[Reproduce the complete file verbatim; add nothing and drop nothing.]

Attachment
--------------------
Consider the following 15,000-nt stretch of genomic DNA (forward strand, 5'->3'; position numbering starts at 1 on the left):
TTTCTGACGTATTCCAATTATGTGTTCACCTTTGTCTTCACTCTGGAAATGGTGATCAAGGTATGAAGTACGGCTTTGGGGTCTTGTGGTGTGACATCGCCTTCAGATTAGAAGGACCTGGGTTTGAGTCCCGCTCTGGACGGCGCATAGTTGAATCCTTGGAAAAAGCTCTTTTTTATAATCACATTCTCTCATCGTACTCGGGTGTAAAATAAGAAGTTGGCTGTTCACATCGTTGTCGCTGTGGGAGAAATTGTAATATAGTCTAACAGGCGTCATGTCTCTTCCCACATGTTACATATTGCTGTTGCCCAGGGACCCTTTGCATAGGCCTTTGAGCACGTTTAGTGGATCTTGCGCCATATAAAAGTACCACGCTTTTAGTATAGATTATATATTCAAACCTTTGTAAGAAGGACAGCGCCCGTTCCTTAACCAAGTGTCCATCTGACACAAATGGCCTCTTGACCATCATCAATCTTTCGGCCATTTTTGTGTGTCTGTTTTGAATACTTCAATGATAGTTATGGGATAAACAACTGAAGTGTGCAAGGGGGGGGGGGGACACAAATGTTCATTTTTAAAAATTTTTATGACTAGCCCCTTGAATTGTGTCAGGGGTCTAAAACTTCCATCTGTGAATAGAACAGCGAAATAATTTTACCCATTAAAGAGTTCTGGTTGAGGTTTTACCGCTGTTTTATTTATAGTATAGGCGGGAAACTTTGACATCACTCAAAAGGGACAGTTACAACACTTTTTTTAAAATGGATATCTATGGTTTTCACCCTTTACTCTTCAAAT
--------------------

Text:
Consider the following 15,000-nt stretch of genomic DNA (forward strand, 5'->3'; position numbering starts at 1 on the left):
TTTCTGACGTATTCCAATTATGTGTTCACCTTTGTCTTCACTCTGGAAATGGTGATCAAGGTATGAAGTACGGCTTTGGGGTCTTGTGGTGTGACATCGCCTTCAGATTAGAAGGACCTGGGTTTGAGTCCCGCTCTGGACGGCGCATAGTTGAATCCTTGGAAAAAGCTCTTTTTTATAATCACATTCTCTCATCGTACTCGGGTGTAAAATAAGAAGTTGGCTGTTCACATCGTTGTCGCTGTGGGAGAAATTGTAATATAGTCTAACAGGCGTCATGTCTCTTCCCACATGTTACATATTGCTGTTGCCCAGGGACCCTTTGCATAGGCCTTTGAGCACGTTTAGTGGATCTTGCGCCATATAAAAGTACCACGCTTTTAGTATAGATTATATATTCAAACCTTTGTAAGAAGGACAGCGCCCGTTCCTTAACCAAGTGTCCATCTGACACAAATGGCCTCTTGACCATCATCAATCTTTCGGCCATTTTTGTGTGTCTGTTTTGAATACTTCAATGATAGTTATGGGATAAACAACTGAAGTGTGCAAGGGGGGGGGGGGACACAAATGTTCATTTTTAAAAATTTTTATGACTAGCCCCTTGAATTGTGTCAGGGGTCTAAAACTTCCATCTGTGAATAGAACAGCGAAATAATTTTACCCATTAAAGAGTTCTGGTTGAGGTTTTACCGCTGTTTTATTTATAGTATAGGCGGGAAACTTTGACATCACTCAAAAGGGACAGTTACAACACTTTTTTTAAAATGGATATCTATGGTTTTCACCCTTTACTCTTCAAAT